Atlanta may be chief threat to break NBA's Lakers-Celtics monopoly. Addition of Moses Malone and Reggie Theus gives Hawks an improved look
In a year when the National Basketball Association is bound to be criticized for the way it has stocked expansion franchises in Miami and Charlotte, N.C., with mostly garage-sale players, it also has a tremendous plus going for it. For the first time since Jimmy Carter occupied the White House, the season, which begins Friday, hasn't already been deeded over to the defending champion Los Angeles Lakers and the Boston Celtics.
Six other clubs that won 50 or more games last year are also being considered as potential champions.
Pedestal-high, at the moment, along with L.A. and Boston, are the Detroit Pistons (54-28), Denver Nuggets (54-28), Portland Trail Blazers (53-29), Dallas Mavericks (53-29), Atlanta Hawks (50-32), and Chicago Bulls (50-32).
In addition, there are probably at least three other franchises that deserve some playoff consideration, specifically the New York Knicks, the Utah Jazz, and the Houston Rockets.
History shows that NBA championships have usually been won when teams have had an outstanding center and a superior playmaking guard.
That was as true when George Mikan and Slater Martin led the Minneapolis Lakers to several championships in the early '50s as when Bill Russell and Bob Cousy were cornerstones of a Celtics dynasty in the '50s and '60s. And the pattern has continued with the Los Angeles Lakers, who last season became the first team in two decades to repeat as champions, with Kareem Abdul-Jabbar and Magic Johnson as central figures.
That is an oversimplification, of course, because the supporting cast must also be talented and able to manufacture the kind of mental chemistry that translates into a constant team effort. In addition, championship teams must find ways to win on the road and be willing to play through injuries.
Maybe the league's three best centers at this time are Akeem Olajuwon of the Houston Rockets, Moses Malone of the Atlanta Hawks, and Patrick Ewing of the New York Knicks. Not many experts, however, are going to pick Houston or New York ahead of the Lakers or the Detroit Pistons.
Even allowing for the fact that the Rockets have added Otis Thorpe, one of the league's best rebounders, and free-agent guard Mike Woodson, a dozen teams played better defense last year than Houston, and eight had better road records.
Much more believable as heir to the Lakers' crown (and L.A. isn't buying any of this) is Atlanta, which signed Malone as a free agent and traded with Sacramento for high-scoring guard Reggie Theus. On paper, the Hawks are probably the team with the best chance to win it all.
The Pistons, who bought themselves millions of TV fans when they took the Lakers to seven games in last year's NBA finals, have the ability to play with anybody during the regular season. But they might not have enough versatility in journeyman centers Bill Laimbeer and James Edwards to handle the pressure of four playoff rounds.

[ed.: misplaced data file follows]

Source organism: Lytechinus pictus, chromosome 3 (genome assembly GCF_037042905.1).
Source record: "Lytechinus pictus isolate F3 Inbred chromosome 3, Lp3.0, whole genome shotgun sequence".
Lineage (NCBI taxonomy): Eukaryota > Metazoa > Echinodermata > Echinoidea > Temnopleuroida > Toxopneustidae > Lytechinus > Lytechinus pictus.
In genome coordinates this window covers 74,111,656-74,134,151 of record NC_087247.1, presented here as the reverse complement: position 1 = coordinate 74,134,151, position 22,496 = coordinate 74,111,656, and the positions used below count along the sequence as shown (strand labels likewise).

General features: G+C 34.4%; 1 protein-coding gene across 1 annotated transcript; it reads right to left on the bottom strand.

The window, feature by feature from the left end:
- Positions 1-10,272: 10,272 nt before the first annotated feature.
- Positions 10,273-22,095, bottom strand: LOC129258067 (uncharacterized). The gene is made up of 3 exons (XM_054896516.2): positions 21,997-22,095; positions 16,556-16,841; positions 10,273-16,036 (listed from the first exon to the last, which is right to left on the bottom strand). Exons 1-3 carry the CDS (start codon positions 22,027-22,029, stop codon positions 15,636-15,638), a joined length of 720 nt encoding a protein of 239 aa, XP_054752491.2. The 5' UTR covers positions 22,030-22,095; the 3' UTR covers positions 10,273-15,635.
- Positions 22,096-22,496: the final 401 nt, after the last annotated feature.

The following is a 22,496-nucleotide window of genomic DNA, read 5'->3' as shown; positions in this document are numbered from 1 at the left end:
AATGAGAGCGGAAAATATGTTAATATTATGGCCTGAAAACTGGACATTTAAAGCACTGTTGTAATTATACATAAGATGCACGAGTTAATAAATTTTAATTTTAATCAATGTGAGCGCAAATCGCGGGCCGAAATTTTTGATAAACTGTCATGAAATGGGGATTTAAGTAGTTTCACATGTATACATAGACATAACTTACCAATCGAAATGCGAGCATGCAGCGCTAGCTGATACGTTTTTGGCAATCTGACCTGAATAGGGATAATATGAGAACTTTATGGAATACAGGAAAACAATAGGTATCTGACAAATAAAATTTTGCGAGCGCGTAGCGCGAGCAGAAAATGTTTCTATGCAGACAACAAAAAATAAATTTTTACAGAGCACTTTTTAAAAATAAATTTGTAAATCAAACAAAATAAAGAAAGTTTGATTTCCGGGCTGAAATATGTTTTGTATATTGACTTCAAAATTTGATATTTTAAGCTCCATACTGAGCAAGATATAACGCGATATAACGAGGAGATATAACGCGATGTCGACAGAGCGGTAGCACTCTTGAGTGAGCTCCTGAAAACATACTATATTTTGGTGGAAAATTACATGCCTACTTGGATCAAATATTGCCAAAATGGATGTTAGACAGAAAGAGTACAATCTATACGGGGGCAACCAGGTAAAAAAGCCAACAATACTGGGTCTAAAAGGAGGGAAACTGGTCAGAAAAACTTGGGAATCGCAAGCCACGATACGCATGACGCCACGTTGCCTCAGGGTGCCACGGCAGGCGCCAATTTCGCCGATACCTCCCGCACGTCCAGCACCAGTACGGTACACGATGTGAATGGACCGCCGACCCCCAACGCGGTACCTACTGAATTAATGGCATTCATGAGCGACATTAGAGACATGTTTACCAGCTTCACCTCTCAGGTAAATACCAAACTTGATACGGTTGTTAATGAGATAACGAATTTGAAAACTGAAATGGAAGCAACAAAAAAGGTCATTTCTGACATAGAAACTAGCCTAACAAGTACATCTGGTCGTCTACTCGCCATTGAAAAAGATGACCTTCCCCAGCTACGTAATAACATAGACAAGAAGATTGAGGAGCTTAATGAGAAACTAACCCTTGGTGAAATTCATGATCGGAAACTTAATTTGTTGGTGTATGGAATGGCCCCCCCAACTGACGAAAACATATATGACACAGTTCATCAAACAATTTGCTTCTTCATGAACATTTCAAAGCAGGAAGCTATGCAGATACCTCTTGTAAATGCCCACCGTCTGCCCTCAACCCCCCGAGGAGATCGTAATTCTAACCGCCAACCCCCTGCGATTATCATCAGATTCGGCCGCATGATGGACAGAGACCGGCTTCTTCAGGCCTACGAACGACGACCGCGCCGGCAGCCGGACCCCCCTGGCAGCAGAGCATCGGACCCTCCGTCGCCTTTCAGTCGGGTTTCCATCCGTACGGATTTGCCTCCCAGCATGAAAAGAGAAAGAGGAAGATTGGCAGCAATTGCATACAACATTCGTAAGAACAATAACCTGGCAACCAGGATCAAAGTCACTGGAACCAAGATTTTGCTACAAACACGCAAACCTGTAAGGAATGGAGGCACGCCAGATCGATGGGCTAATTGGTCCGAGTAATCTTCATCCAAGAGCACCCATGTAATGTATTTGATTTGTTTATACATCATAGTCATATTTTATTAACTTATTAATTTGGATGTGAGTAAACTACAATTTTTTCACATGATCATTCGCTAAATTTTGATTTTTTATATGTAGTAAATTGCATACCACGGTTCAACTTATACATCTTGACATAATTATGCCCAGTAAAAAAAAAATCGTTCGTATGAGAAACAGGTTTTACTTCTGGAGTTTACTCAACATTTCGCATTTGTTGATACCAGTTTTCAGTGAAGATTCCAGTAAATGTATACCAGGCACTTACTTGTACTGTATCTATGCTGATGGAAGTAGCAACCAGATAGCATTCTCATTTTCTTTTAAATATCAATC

Though Ewing came on strong for New York last season, when the team's drop draft choice, guard Mark Jackson, was the league's Rookie of the Year, the Knicks aren't deep enough to challenge for a playoff title. They did, however, increase their rebounding power over the summer by acquiring forward Charles Oakley in a trade that sent backup center Bill Cartwright to Chicago.
While it would be a mistake to underestimate the Lakers, whose key players have been together a long time and who may have the best coach in the league in Pat Riley, Kareem Abdul-Jabbar, at 41, is a 7 ft. 2 in. question mark.
Abdul-Jabbar is a finesse player, as is his backup, Mychal Thompson, and though the Lakers might be able to hide their lack of power at this position during the regular season, doing so in the playoffs should be increasingly difficult.
Those who want to include Chicago as an NBA finalist because of superstar Michael Jordan are looking in the wrong stall.
While Jordan, the league's Most Valuable Player and leading scorer last season, with a 35-point-a-game average, has the ability to make baskets wearing a suit of armor or with his feet encased in cement, his supporting cast is not of championship quality.
The fun team among the NBA's darker than dark horses (meaning Dallas, Portland, Utah, and Denver) are the Nuggets of coach Doug Moe, who is a Santa Claus with quips. Moe generates and gives away more good lines, with the exception of Utah's Frank Layden, than any other coach in the league.
Although nobody knows who half of Moe's players are, and Doug has media arrows sticking out all over him for neglecting to pay any attention to defense, this man is a magician.
He could get orange juice out of an apple, Brahms out of Spike Jones and his City Slickers, and 10 cents' change from a nickel. Denver won't win any playoff finals, because even Doug can't make one championship center out of three lesser players; but a lot of fans in this league would like to see him in the winner's circle.
Keeping the NBA's Jolly Green Giants together, let's go now to Utah's Layden, who can match Moe laugh for laugh. The Jazz, because they have the league's best shot blocker in center Mark Eaton, and probably the league's second-best playmaker in John Stockton, could be a big factor once the playoffs begin.
While Dallas and Portland are also teams that deserve playoff consideration, few scouts like their chances, because of a lack of consistency at center.
The league has seven new coaches, including two with expansion teams, Dick Harter of the Charlotte Hornets and Ron Rothstein of the Miami Heat.
Those with established clubs are Larry Brown at San Antonio, Don Chaney at Houston, Cotton Fitzsimmons at Phoenix, Don Nelson at Golden State, and Jimmy Rodgers at Boston.